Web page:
I've spoken before about using a grey card to either set your white balance or exposure, and today I thought I'd go one step further and explain the steps you take to do that!
First off, a gray card is just a piece of card that represents 18% gray - in other words the middle gray that your camera tries to expose for. Before I got my Expodisc, I used this one - CPM Delta 1 8 inch x 10 inch Gray Card which costs around $10 - but you can get lots of different ones which are pretty inexpensive. (I don't have it but this Pocket-sized one looks good for being a bit more portable). It doesn't really matter which one you choose, as long as they are non-reflective.
You can use a gray card for two things - setting white balance and measuring exposure .
They are so darn handy, particularly when you are starting out, that it's the only piece of equipment I ask you to have for completing the Auto to Awesome ecourse.
How to Use a Gray Card to Set White Balance
There are two ways to do this - one in camera and one in processing. I prefer to set it in camera but exactly how to do this changes with different camera makes and models, but for my Canon you do the following:
1> Take a photograph of the gray card near to where the subject you will be photographing is. This makes sure that the card is under the same lighting conditions as your subject - ideally have them hold the card over their face. Fill the frame as much as you can. (If you find you can't get focus, move the switch on the side of your lens to MF and take the picture of the grey card, then make sure to switch your lens back to AF)
2> Select the custom white balance from the camera menu. It will ask you which picture to use - choose the one you have taken of the gray card.
3> Make sure you change your white balance setting from AWB to custom white balance - it will now set the white balance correctly for you! You don't need to change this again unless the lighting changes.
(Just for reference, this is what happened when I asked my son to hold it over his face...)
Moving swiftly on........
The second way is to use it to change your white balance in post-processing when you are editing your photos either in Camera RAW or Lightroom. To do this you:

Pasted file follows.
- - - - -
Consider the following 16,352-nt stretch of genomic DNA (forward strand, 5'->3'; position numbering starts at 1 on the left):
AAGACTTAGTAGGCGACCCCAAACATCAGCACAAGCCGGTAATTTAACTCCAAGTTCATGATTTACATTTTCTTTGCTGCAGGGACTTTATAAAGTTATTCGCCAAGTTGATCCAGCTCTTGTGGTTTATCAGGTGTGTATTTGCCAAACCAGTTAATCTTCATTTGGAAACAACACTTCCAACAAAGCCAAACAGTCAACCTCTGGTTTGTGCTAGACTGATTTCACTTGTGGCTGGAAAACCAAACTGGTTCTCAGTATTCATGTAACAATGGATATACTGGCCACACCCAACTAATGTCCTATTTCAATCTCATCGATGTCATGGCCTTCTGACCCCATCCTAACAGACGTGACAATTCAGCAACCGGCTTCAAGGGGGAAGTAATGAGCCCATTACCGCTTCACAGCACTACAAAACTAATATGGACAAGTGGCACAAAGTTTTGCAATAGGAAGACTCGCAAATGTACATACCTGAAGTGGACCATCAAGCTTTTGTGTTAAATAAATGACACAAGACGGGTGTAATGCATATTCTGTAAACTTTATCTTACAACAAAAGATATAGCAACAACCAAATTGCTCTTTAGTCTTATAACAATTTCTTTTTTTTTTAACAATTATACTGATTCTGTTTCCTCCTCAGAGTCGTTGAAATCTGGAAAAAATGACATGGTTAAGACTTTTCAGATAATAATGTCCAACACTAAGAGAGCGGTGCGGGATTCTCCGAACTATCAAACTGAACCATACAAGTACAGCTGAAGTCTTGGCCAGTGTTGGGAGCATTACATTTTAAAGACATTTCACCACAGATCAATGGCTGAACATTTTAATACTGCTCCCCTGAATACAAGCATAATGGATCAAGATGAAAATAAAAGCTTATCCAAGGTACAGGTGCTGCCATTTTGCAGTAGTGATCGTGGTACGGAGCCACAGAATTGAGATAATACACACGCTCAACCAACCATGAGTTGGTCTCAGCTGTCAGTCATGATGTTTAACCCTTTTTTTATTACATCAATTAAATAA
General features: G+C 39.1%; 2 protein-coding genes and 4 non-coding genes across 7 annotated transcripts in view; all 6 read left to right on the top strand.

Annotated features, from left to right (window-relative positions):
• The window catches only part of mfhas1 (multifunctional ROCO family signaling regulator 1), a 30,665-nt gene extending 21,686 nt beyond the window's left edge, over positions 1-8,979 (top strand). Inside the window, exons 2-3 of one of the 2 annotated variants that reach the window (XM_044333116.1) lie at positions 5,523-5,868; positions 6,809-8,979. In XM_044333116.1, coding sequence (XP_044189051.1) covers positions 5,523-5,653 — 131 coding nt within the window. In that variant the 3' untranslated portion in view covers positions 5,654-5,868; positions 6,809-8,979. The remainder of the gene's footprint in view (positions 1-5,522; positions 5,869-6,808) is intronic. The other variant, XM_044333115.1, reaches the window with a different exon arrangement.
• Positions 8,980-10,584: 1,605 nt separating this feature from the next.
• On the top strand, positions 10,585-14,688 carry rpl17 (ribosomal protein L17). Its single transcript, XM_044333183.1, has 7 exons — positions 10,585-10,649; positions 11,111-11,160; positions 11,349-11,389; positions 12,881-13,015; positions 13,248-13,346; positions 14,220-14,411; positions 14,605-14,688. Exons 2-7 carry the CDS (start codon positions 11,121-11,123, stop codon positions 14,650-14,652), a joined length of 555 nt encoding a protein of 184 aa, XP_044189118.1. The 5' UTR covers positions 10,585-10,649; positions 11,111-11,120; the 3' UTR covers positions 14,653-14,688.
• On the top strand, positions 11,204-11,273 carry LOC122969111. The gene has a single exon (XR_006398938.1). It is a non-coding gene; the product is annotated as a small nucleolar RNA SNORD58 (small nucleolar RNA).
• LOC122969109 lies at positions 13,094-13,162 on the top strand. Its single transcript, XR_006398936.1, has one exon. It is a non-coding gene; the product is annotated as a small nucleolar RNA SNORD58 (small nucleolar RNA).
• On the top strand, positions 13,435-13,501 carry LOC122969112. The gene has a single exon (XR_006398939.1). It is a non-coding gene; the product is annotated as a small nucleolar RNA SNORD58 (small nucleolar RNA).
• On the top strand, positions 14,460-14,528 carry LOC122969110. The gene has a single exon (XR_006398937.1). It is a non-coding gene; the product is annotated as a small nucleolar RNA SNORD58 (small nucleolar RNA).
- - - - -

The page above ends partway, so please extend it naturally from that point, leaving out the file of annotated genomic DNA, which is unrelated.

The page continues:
1> Take a picture of the scene as normal but with the gray card in it (again making sure that the card is in the same lighting conditions) Remove the card and carry on taking the rest of your shots.
2> In Lightroom / Camera RAW open the image you have taken with the grey card in it. Click on the grey card with the white balance dropper and it will change your white balance to the correct one. You can set all your images taken on the same session with the same white balance by using the Sync button.
How to Use a Gray Card to Set Exposure
You can also use a gray card to get an accurate exposure. You certainly do not need to do this all the time, but in some situations it can be helpful. To do this when shooting manually you:
1) Select centre or spot metering mode on the camera and put your card into the same area as your subject is/will be.
2) Half depress your shutter when focusing on the grey card.
3) Dial in the settings (aperture, ISO and shutter speed) in manual mode until the meter reads at 0.
4) Take away the gray card and ignore the change in the meter reading - the little meter will jump about as you move the camera - and start taking your pictures. You do not need to change your settings unless the light changes.
If you are using AV Aperture Priority it's the same until Step 2, then:
3) Dial in the Aperture and ISO you want and your camera will change the shutter speed to get your meter to zero. You then need to lock in these settings by using the exposure lock facility on your camera. (There is usually a dedicated button for this on the back of your camera - all makes and models vary so you will need to check your camera manual)
4) Once you have locked in the settings you can compose your picture, start shooting, and the exposure will not change. You do not need to change the settings unless the light changes.
It might not be exact, but remember you can manually change the exposure if it doesn't seem quite right, but generally speaking, it should be pretty darn close.
Once you get to know your camera and how to compensate for different lighting conditions by shooting a couple of stops over or under then you might never use it for exposure (and that is something that we cover how to do in Auto to Awesome - so you don't always need to have a a grey card to hand)
My personal opinion (for what that is worth!) is that for the couple of dollars they cost they are worthwhile having - either these or an Expodisc can be really helpful. Firstly, so you have them in situations where the white balance or lighting is tricky, and secondly to develop your eye for correct white balance and exposure - both things we all struggle with starting out